Norman Mailer, the macho prince of American letters who for decades reigned as the country’s literary conscience and provocateur with such books as “The Naked and the Dead” and “The Executioner’s Song” — the latter of which also earned him an Emmy nomination — died Saturday of acute renal failure at Mount Sinai Hospital in New York. He was 84.
From his classic debut novel to such masterworks of literary journalism as “The Armies of the Night,” the two-time Pulitzer Prize winner was distinguished for his insight, passion and originality.
“He could do anything he wanted to do — the movie business, writing, theater, politics,” author Gay Talese said Saturday. “He’d go anywhere and try anything.”
His 1982 script for miniseries “The Executioner’s Song,” starring Tommy Lee Jones and adapted from his Pulitzer Prize-winning 1979 novel about the life and death of Gary Gilmore, earned him an Emmy nom.
His 1987 screen adaptation of his novel “Tough Guys Don’t Dance” (1984) was somewhat better received as a pic (which he also directed) than as a book.
Mailer stepped in front of the camera for several small roles as well, most notably as Stanford White in 1981’s “Ragtime.” His most recent appearance was as Harry Houdini in Matthew Barney’s “Cremaster 2” (1999).
He produced five other films.
Mailer built and nurtured an image as pugnacious, streetwise and high-living. He drank, fought, smoked pot and married six times. He made a quixotic bid to become mayor of New York, feuded publicly with writer Gore Vidal and crusaded against women’s liberation.
But as Newsweek reviewer Raymond Sokolov said in 1968, “In the end, it is the writing that will count.”
Mailer, he wrote, possessed “a superb natural style that does not crack under the pressures he puts upon it, a talent for narrative and characters with real blood streams and nervous systems, a great openness and eagerness for experience, a sense of urgency about the need to test thought and character in the crucible of a difficult era.”
Mailer was born Jan. 31, 1923, in Long Branch, N.J. His family soon moved to Brooklyn — later described by Mailer as “the most secure Jewish environment in America.”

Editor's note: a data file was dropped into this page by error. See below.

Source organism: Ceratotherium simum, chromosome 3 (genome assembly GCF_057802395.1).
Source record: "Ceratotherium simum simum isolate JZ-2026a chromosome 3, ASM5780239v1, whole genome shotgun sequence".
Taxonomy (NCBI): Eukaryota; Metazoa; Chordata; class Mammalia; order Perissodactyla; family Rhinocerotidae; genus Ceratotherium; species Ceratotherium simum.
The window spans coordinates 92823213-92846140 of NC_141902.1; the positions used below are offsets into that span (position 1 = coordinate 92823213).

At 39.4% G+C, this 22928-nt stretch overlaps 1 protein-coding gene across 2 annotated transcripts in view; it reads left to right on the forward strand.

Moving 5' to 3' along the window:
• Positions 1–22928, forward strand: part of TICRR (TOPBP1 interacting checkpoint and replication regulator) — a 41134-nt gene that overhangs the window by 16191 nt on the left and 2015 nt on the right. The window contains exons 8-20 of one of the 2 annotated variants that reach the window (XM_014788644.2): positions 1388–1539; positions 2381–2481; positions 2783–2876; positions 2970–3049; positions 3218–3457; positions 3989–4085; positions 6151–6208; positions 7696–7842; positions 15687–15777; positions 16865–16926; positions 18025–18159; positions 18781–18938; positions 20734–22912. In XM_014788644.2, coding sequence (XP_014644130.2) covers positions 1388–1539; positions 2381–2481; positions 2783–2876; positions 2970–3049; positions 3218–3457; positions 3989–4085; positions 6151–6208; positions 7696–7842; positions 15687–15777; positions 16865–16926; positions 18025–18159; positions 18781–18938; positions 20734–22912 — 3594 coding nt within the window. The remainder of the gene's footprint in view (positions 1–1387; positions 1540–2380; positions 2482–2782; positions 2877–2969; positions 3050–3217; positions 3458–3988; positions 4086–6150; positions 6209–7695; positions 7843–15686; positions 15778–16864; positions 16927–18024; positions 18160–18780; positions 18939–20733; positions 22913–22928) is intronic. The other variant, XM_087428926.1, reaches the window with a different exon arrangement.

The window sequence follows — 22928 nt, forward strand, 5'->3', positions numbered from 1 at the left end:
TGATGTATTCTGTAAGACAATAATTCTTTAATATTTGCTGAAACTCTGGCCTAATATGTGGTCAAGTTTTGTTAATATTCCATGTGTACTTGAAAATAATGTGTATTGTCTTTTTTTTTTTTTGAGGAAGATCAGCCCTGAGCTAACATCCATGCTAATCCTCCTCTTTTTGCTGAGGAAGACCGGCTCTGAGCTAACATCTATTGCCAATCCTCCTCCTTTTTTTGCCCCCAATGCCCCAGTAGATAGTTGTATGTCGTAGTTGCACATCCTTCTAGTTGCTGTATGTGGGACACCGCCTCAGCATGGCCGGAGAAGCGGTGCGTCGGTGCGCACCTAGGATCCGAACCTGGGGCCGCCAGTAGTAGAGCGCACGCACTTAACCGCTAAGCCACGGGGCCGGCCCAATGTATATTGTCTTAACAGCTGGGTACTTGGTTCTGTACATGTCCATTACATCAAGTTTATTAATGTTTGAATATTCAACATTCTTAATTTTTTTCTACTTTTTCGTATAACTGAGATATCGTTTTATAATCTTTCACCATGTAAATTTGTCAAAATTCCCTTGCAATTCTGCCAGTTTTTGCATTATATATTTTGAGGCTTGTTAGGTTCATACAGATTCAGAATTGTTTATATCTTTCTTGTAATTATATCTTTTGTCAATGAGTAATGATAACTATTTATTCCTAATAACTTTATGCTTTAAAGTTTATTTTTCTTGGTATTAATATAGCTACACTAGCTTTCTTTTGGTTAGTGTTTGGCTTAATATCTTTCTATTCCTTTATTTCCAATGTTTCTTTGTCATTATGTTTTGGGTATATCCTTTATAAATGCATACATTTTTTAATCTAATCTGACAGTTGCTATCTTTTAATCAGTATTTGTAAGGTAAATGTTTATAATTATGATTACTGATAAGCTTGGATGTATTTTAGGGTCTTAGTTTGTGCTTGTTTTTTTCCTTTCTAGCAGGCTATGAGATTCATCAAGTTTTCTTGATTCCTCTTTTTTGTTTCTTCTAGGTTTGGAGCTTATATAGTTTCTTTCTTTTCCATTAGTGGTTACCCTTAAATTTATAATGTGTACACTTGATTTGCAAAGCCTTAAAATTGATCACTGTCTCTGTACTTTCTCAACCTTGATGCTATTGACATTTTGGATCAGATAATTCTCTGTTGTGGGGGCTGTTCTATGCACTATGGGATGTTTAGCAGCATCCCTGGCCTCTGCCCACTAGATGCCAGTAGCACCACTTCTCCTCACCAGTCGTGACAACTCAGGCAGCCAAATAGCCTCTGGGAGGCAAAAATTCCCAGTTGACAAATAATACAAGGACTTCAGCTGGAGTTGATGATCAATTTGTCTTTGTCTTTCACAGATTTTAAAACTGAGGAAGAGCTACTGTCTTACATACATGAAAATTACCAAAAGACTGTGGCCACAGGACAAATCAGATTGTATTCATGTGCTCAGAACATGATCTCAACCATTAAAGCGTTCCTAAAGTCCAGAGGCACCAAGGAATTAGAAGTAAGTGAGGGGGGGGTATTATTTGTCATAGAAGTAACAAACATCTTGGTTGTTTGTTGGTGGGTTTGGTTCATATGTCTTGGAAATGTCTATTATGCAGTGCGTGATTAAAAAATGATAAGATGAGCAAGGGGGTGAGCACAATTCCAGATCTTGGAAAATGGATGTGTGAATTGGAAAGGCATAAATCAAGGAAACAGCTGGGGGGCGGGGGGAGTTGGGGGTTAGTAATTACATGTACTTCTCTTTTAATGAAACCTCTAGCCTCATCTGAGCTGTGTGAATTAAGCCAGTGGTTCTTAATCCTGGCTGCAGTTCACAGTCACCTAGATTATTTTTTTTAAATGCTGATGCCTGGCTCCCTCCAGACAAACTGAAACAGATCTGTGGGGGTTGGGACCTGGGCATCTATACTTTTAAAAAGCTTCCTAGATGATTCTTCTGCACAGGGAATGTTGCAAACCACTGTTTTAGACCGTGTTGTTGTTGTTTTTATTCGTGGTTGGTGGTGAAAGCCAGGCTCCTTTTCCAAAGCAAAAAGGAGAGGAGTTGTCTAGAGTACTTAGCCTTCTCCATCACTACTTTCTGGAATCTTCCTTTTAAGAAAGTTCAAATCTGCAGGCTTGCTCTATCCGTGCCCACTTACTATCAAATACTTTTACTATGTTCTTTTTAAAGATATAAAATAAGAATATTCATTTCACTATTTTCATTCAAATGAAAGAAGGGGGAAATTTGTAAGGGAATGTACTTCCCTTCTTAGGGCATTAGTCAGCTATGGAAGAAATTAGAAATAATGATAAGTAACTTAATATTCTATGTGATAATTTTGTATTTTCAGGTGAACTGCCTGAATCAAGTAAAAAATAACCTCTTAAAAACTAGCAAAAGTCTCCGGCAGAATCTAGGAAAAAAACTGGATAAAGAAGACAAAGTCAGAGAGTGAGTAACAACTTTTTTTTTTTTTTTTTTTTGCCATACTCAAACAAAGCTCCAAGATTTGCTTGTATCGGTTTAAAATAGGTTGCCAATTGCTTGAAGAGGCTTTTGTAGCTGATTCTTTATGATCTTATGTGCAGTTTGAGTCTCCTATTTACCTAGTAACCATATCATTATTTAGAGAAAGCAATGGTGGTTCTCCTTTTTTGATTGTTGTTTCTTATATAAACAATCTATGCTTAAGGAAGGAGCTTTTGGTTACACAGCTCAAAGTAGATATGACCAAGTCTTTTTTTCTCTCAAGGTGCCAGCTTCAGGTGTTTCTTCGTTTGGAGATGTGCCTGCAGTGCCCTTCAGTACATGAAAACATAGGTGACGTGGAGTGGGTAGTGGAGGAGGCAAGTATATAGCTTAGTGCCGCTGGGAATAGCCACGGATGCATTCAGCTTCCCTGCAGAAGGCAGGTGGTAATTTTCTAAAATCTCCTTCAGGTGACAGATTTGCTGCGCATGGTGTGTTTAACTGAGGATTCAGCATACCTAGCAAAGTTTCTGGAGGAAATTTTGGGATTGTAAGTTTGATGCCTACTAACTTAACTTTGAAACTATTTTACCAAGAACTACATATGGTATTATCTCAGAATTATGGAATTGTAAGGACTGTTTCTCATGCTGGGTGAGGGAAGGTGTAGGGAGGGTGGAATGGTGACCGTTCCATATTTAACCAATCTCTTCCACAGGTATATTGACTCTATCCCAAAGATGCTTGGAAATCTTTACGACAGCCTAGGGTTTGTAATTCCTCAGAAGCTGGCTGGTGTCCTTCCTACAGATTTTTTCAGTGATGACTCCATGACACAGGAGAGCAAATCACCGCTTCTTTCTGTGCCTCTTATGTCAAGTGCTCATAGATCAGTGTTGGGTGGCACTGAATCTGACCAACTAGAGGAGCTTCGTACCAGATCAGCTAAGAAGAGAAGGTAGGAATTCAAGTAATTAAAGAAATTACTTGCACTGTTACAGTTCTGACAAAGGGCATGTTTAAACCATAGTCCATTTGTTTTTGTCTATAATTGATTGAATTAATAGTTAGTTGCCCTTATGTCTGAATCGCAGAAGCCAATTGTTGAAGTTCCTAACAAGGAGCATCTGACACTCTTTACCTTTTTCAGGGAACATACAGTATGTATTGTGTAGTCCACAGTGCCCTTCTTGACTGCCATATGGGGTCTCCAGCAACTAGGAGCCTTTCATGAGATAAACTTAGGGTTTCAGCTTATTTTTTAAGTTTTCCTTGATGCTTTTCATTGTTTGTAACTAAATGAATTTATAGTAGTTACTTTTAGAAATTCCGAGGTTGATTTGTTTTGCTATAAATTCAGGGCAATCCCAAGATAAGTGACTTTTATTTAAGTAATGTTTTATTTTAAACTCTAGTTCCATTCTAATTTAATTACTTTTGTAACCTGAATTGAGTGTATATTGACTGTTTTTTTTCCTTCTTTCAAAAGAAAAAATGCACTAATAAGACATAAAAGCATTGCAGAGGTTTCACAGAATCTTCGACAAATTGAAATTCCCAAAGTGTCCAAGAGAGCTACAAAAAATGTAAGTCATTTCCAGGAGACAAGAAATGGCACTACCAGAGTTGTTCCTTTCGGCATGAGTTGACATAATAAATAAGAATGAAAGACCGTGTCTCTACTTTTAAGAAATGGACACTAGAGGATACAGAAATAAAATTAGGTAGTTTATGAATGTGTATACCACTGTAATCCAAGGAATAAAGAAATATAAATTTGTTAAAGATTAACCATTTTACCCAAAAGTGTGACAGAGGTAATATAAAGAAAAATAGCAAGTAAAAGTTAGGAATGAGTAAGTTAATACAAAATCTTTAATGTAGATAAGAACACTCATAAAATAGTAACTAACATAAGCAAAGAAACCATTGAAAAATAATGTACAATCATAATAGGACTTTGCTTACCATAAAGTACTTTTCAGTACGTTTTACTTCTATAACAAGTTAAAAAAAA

Mailer earned an engineering degree in 1943 from Harvard U., where he decided to become a writer, and was soon drafted into the Army. Sent to the Philippines as an infantryman, he saw enough of army life and combat to provide a basis for his first book, “The Naked and the Dead,” published in 1948 while he was a postgraduate student in Paris on the GI Bill of Rights.
Mailer returned home to find himself anointed the new Hemingway, Dos Passos and Melville.
Buoyed by instant literary celebrity, Mailer embraced the early 1950s counterculture, writing social and political commentary for the Village Voice, which he helped found.
Mailer turned reporter to cover the 1960 Democratic Party convention for Esquire. His 1968 account of the peace march on the Pentagon, “The Armies of the Night,” won the Pulitzer Prize and the National Book Award.
Mailer’s suspicion of technology was so deep that he wrote with a pen, some 1,500 words a day. Despite heart surgery, hearing loss and arthritic knees that forced him to walk with canes, Mailer retained his enthusiasm for writing and in early 2007 released “The Castle in the Forest,” a novel about Hitler’s early years, narrated by an underling of Satan. A book of conversations about the cosmos, “On God: An Uncommon Conversation,” came out in the fall.
In 2005, Mailer received a gold medal for lifetime achievement at the National Book Awards.
Mailer’s wives were Adele Morales, Beatrice Silverman, Lady Jeanne Campbell, Beverly Bentley, actress Carol Stevens and painter Norris Church. He had three sons, including producer Michael Mailer, five daughters, including actress Kate Mailer, and a stepson.
J. Michael Lennon, Mailer’s biographer, said arrangements for a private service and burial for family members and close friends would be announced this week, and a memorial service would be held in New York in the coming months.